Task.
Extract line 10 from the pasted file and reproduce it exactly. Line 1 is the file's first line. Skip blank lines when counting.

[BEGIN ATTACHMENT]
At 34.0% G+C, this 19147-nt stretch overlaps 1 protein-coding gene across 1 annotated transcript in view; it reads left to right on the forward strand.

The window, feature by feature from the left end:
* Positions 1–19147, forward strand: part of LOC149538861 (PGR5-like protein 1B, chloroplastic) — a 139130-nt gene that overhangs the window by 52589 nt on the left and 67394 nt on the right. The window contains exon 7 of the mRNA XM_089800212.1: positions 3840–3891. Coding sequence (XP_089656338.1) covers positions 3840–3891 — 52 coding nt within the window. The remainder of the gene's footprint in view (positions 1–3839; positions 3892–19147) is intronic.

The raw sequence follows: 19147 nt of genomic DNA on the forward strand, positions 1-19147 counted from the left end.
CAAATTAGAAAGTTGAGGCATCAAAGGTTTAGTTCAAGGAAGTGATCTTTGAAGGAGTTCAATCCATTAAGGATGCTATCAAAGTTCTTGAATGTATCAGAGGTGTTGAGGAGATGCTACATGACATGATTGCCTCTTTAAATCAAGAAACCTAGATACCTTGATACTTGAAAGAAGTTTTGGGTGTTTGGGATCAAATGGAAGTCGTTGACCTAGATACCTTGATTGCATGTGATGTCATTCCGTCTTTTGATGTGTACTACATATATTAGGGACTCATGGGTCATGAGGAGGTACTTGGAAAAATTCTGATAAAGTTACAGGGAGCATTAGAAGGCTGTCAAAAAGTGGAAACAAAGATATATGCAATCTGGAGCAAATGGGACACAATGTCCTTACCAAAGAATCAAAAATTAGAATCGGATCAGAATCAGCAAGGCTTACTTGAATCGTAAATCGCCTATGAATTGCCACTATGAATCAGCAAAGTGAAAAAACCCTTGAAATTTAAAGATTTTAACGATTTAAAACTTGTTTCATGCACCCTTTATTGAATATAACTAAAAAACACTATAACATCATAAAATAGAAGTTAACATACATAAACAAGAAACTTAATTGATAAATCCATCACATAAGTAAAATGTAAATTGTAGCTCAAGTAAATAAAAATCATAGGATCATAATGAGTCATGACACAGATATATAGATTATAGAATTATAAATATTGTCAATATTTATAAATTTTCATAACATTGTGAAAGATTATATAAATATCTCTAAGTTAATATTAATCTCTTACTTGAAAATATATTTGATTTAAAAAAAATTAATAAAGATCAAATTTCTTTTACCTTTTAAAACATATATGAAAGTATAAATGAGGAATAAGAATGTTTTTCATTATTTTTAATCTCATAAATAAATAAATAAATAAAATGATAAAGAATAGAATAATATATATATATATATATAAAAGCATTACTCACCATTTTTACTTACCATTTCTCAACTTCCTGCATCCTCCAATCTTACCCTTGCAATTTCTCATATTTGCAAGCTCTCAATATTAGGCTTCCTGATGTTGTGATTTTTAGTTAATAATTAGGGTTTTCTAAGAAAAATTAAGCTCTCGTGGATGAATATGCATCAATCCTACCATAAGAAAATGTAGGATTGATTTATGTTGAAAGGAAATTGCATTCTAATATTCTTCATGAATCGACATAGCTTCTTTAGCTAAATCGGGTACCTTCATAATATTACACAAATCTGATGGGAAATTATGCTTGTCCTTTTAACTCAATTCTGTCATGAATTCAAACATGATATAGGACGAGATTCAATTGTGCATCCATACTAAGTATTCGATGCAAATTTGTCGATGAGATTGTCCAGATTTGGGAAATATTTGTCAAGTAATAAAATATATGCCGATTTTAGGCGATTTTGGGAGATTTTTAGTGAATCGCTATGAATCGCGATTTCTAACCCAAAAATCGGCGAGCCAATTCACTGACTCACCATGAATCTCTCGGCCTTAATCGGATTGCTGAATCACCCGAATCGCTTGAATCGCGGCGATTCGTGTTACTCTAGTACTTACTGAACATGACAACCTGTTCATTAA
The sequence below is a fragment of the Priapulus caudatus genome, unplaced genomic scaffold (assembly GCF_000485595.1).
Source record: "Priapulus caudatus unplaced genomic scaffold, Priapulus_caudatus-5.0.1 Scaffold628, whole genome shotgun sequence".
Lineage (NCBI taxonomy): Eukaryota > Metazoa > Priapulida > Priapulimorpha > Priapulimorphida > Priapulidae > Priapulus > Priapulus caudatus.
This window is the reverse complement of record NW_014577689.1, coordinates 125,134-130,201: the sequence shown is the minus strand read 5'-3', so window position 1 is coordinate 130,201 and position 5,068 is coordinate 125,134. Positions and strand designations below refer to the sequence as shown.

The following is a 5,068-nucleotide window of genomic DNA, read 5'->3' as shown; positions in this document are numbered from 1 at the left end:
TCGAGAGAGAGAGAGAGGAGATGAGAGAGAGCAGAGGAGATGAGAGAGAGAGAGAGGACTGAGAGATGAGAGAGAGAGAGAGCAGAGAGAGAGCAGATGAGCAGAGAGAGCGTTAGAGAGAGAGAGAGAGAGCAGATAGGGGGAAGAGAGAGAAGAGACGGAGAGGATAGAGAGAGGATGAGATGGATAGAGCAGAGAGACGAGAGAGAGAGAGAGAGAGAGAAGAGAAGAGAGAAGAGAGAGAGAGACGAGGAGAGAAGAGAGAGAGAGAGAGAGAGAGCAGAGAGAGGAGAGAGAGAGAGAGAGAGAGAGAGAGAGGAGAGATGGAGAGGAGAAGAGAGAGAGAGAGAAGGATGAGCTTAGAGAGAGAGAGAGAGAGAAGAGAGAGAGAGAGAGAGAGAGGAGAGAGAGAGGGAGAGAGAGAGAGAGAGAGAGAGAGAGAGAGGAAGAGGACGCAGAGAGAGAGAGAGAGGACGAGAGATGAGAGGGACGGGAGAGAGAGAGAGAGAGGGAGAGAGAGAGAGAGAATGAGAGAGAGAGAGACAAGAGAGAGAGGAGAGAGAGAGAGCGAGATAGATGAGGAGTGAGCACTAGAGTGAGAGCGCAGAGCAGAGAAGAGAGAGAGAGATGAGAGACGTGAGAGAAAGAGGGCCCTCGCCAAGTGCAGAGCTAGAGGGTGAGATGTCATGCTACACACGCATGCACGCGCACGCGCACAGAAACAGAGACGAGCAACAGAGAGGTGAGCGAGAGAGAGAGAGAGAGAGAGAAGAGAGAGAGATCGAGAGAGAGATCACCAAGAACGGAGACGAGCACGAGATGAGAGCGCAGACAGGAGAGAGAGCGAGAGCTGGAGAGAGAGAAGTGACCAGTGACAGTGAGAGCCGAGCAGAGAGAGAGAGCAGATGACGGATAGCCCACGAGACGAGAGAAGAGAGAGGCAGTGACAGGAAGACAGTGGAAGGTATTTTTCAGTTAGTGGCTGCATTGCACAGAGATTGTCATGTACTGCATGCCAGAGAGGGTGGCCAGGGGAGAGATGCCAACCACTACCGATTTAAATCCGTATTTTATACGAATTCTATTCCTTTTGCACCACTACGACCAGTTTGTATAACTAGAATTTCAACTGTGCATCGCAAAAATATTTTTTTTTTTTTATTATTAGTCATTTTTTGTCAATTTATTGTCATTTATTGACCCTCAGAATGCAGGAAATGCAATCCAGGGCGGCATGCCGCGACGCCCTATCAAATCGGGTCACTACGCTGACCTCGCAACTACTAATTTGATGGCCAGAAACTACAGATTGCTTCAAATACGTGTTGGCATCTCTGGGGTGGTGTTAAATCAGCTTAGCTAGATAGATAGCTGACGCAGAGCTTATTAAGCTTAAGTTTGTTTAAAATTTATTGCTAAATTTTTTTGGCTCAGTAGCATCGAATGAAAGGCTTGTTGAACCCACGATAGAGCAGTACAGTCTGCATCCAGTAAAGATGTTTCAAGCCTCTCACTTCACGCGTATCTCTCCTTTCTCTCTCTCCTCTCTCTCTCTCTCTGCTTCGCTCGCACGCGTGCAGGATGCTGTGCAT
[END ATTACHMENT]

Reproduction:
The following is a 5,068-nucleotide window of genomic DNA, read 5'->3' as shown; positions in this document are numbered from 1 at the left end: